At the July 16 meeting of the Demand Response Subcommittee, stakeholders looked at PJM’s proposed changes to how distributed energy resources information is managed in the demand response hub.
PJM is considering expanding how information is captured to provide additional visibility. This includes adding locational fields for generators and batteries that allow for more details. PJM believes that the proposed additional information will provide more transparency for distributed energy resources (DER) participating in demand response. That, in turn, will increase reporting data accuracy for reporting.
American Electric Power drove a discussion on recovering the administrative costs to electric distribution companies when reviewing and approving demand resource activity for the wholesale market. The issue could be the subject of a problem statement and issue charge in the future, according to AEP.
PJM presented several follow-ups to stakeholder information requests.
Jack O’Neill, Demand Response Operations, discussed 2018/19 daily deficiency charges where curtailment service providers could not cover capacity commitment with demand response registrations. Curtailment service providers had almost no deficiency charges (less than $300 in total).
A curtailment service provider is the entity responsible for demand response activity for electricity consumers in the PJM wholesale markets.
Andrea Yeaton, senior operations analyst, answered questions on duplicate registration processes. The discussion centered on what system/process changes were needed to help make the process more effective or whether stakeholders would like to submit an issue statement to change existing manual language.
Swapna Kanury, senior business analyst – Data Management, updated stakeholders on the files that are retiring as of Aug. 15 and file migration to Data Miner 2.
Market Efficiency Process Enhancement Task Force
In anticipation of presenting a first read to the Markets and Reliability Committee and Members Committee Webinar this week, the task force on July 20 reviewed language changes for manuals and the governing documents.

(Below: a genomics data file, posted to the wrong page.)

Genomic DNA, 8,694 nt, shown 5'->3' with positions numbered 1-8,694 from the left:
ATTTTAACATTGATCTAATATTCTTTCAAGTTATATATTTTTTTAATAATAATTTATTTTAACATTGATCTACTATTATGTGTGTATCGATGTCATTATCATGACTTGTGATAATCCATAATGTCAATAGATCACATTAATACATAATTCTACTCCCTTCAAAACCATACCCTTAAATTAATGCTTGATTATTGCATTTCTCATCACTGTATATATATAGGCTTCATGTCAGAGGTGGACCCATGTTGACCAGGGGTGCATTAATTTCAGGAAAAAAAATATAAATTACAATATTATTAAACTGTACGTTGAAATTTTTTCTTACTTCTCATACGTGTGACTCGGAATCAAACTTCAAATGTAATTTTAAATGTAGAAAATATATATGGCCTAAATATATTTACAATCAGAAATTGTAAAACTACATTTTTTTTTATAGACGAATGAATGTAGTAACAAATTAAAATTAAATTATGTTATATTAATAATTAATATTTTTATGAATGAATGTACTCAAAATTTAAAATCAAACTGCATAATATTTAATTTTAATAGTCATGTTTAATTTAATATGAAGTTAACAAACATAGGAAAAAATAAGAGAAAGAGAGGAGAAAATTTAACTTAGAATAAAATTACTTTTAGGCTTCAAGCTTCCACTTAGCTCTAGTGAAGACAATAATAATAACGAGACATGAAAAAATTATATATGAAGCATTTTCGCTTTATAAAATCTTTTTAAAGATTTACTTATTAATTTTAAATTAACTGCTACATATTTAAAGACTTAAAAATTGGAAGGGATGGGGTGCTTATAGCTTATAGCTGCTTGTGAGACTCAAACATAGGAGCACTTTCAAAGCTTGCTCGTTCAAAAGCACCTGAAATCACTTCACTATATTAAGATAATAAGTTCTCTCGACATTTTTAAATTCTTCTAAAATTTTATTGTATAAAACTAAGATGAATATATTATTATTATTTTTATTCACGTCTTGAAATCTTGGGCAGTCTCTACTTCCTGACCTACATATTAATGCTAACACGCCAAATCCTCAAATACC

Brian Chmielewski, manager – Market Simulation , led the discussion for the proposed redline changes to the PJM Operating Agreement, Manual 14B: Region Transmission Planning Process and Manual 14F: Competitive Planning Process.
Chmielewski also briefly reviewed the Phase 1 Final Report, which includes overviews of the solution packages presented to the task force and the polling result.
Fundamental disagreements remain over how to model generator resources with facilities study agreements (FSAs) in the base case. These three packages offer three separate methodologies for FSA modeling, while all share common recommendations for fixing generator and transmission topology at the Reliability Transmission Expansion Plan year level for all simulation years.
If there is no direction from the Markets & Reliability Committee, the task force will begin work on Phase 2 at its August 17 meeting.
Load Analysis Subcommittee
Members are asked to provide comments and questions by Aug. 20 regarding draft assumptions pertaining to the long-term forecast of distributed solar generation. PJM is trying to increase the transparency of that data, which will be used in the overall 2019 forecast.
In particular, members are advised to review the renewable portfolio standard and net energy metering policy for their state. New Jersey, for example, has an RPS goal of 50 percent by 2030, and the net energy metering policies in Ohio and Michigan call for customers to receive less than retail for the energy their systems generate.
Feedback may be sent to Load_Analysis_Team@pjm.com.
Molly Mooney, senior analyst – Resource Adequacy Planning, presented the midyear load forecast update, noting that it is for stakeholders’ information only and is not used as an input in any market or planning process.
She also encouraged members to share by mid-September any load research or saturation data, forecast adjustments or loss-of-load to incorporate into the 2019 official forecast.
Andrew Gledhill, senior analyst – Resource Adequacy Planning, reviewed the ongoing work of load forecast model development, with an eye toward improving the base forecast. He also presented proposed changes to the model used to produce weather-normalized peaks.
According to PJM, the current weather normalization procedure accurately portrays the growth pattern of peak load over time, but it does not accurately estimate weather-normalized growth in the first year of the forecast. To address this issue, PJM is considering replacing the current weather normalization procedure with a model-based procedure.